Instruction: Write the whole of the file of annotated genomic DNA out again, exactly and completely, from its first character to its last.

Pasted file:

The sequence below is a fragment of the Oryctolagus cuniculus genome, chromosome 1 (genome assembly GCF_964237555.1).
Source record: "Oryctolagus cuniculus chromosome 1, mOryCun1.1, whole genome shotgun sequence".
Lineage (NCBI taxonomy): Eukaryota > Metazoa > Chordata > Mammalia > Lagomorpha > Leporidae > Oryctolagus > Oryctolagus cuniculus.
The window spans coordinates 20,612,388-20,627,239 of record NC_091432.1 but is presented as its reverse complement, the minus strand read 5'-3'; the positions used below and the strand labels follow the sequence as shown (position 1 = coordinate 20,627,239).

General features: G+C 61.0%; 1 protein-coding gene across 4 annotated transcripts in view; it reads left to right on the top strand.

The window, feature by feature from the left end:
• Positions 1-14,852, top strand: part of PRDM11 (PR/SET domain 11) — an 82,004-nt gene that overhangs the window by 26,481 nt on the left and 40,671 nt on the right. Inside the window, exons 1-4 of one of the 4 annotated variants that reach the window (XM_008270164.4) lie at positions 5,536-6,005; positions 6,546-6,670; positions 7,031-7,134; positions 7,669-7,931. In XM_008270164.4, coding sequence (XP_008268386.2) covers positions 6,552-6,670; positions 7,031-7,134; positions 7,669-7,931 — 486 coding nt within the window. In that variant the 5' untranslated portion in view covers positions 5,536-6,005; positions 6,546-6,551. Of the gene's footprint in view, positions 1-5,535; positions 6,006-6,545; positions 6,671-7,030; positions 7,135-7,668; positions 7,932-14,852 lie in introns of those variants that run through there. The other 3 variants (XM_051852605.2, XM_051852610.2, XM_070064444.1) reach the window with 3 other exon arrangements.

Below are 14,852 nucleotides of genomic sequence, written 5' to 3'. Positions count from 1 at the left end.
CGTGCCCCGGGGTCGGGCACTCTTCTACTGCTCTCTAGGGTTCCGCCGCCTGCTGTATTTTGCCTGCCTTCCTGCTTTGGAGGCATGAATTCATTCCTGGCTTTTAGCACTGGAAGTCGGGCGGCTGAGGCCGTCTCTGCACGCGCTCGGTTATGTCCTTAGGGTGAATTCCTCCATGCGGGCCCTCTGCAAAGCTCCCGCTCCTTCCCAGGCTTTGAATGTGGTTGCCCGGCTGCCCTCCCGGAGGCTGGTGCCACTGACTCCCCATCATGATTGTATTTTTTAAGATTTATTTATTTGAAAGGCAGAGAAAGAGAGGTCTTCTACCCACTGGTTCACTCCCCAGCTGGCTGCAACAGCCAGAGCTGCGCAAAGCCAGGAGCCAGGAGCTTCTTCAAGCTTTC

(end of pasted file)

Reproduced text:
The sequence below is a fragment of the Oryctolagus cuniculus genome, chromosome 1 (genome assembly GCF_964237555.1).
Source record: "Oryctolagus cuniculus chromosome 1, mOryCun1.1, whole genome shotgun sequence".
Lineage (NCBI taxonomy): Eukaryota > Metazoa > Chordata > Mammalia > Lagomorpha > Leporidae > Oryctolagus > Oryctolagus cuniculus.
The window spans coordinates 20,612,388-20,627,239 of record NC_091432.1 but is presented as its reverse complement, the minus strand read 5'-3'; the positions used below and the strand labels follow the sequence as shown (position 1 = coordinate 20,627,239).

General features: G+C 61.0%; 1 protein-coding gene across 4 annotated transcripts in view; it reads left to right on the top strand.

The window, feature by feature from the left end:
• Positions 1-14,852, top strand: part of PRDM11 (PR/SET domain 11) — an 82,004-nt gene that overhangs the window by 26,481 nt on the left and 40,671 nt on the right. Inside the window, exons 1-4 of one of the 4 annotated variants that reach the window (XM_008270164.4) lie at positions 5,536-6,005; positions 6,546-6,670; positions 7,031-7,134; positions 7,669-7,931. In XM_008270164.4, coding sequence (XP_008268386.2) covers positions 6,552-6,670; positions 7,031-7,134; positions 7,669-7,931 — 486 coding nt within the window. In that variant the 5' untranslated portion in view covers positions 5,536-6,005; positions 6,546-6,551. Of the gene's footprint in view, positions 1-5,535; positions 6,006-6,545; positions 6,671-7,030; positions 7,135-7,668; positions 7,932-14,852 lie in introns of those variants that run through there. The other 3 variants (XM_051852605.2, XM_051852610.2, XM_070064444.1) reach the window with 3 other exon arrangements.

Below are 14,852 nucleotides of genomic sequence, written 5' to 3'. Positions count from 1 at the left end.
CGTGCCCCGGGGTCGGGCACTCTTCTACTGCTCTCTAGGGTTCCGCCGCCTGCTGTATTTTGCCTGCCTTCCTGCTTTGGAGGCATGAATTCATTCCTGGCTTTTAGCACTGGAAGTCGGGCGGCTGAGGCCGTCTCTGCACGCGCTCGGTTATGTCCTTAGGGTGAATTCCTCCATGCGGGCCCTCTGCAAAGCTCCCGCTCCTTCCCAGGCTTTGAATGTGGTTGCCCGGCTGCCCTCCCGGAGGCTGGTGCCACTGACTCCCCATCATGATTGTATTTTTTAAGATTTATTTATTTGAAAGGCAGAGAAAGAGAGGTCTTCTACCCACTGGTTCACTCCCCAGCTGGCTGCAACAGCCAGAGCTGCGCAAAGCCAGGAGCCAGGAGCTTCTTCAAGCTTTC